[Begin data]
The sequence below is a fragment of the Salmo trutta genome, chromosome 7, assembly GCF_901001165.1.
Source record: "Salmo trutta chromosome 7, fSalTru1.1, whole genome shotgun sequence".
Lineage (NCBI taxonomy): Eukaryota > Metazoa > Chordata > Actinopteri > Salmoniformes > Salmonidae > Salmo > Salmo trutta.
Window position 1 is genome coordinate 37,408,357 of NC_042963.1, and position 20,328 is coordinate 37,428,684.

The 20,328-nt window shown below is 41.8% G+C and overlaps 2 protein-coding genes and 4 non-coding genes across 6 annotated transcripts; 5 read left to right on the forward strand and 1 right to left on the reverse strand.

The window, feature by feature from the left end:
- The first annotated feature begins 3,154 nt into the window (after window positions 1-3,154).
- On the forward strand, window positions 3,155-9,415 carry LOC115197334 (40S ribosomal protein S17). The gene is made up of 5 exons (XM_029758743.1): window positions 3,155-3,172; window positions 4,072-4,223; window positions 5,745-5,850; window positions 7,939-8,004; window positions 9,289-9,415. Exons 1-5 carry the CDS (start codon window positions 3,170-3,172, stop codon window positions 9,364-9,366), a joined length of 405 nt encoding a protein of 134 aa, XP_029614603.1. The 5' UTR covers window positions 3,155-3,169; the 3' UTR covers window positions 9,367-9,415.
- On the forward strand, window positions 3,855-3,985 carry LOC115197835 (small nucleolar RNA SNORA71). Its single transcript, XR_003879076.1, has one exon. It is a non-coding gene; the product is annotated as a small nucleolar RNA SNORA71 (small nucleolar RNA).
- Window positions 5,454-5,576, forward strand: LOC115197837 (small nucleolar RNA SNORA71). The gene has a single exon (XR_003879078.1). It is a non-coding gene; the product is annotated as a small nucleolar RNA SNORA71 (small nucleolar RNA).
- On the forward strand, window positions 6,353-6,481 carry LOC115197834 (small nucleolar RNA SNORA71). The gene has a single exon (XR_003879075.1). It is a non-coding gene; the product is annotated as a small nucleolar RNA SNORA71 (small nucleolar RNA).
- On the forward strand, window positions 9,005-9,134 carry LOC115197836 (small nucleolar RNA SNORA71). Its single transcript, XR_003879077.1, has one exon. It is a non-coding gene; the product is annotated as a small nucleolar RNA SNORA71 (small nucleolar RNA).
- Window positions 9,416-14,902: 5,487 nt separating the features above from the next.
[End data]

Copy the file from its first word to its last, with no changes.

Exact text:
The sequence below is a fragment of the Salmo trutta genome, chromosome 7, assembly GCF_901001165.1.
Source record: "Salmo trutta chromosome 7, fSalTru1.1, whole genome shotgun sequence".
Lineage (NCBI taxonomy): Eukaryota > Metazoa > Chordata > Actinopteri > Salmoniformes > Salmonidae > Salmo > Salmo trutta.
Window position 1 is genome coordinate 37,408,357 of NC_042963.1, and position 20,328 is coordinate 37,428,684.

The 20,328-nt window shown below is 41.8% G+C and overlaps 2 protein-coding genes and 4 non-coding genes across 6 annotated transcripts; 5 read left to right on the forward strand and 1 right to left on the reverse strand.

The window, feature by feature from the left end:
- The first annotated feature begins 3,154 nt into the window (after window positions 1-3,154).
- On the forward strand, window positions 3,155-9,415 carry LOC115197334 (40S ribosomal protein S17). The gene is made up of 5 exons (XM_029758743.1): window positions 3,155-3,172; window positions 4,072-4,223; window positions 5,745-5,850; window positions 7,939-8,004; window positions 9,289-9,415. Exons 1-5 carry the CDS (start codon window positions 3,170-3,172, stop codon window positions 9,364-9,366), a joined length of 405 nt encoding a protein of 134 aa, XP_029614603.1. The 5' UTR covers window positions 3,155-3,169; the 3' UTR covers window positions 9,367-9,415.
- On the forward strand, window positions 3,855-3,985 carry LOC115197835 (small nucleolar RNA SNORA71). Its single transcript, XR_003879076.1, has one exon. It is a non-coding gene; the product is annotated as a small nucleolar RNA SNORA71 (small nucleolar RNA).
- Window positions 5,454-5,576, forward strand: LOC115197837 (small nucleolar RNA SNORA71). The gene has a single exon (XR_003879078.1). It is a non-coding gene; the product is annotated as a small nucleolar RNA SNORA71 (small nucleolar RNA).
- On the forward strand, window positions 6,353-6,481 carry LOC115197834 (small nucleolar RNA SNORA71). The gene has a single exon (XR_003879075.1). It is a non-coding gene; the product is annotated as a small nucleolar RNA SNORA71 (small nucleolar RNA).
- On the forward strand, window positions 9,005-9,134 carry LOC115197836 (small nucleolar RNA SNORA71). Its single transcript, XR_003879077.1, has one exon. It is a non-coding gene; the product is annotated as a small nucleolar RNA SNORA71 (small nucleolar RNA).
- Window positions 9,416-14,902: 5,487 nt separating the features above from the next.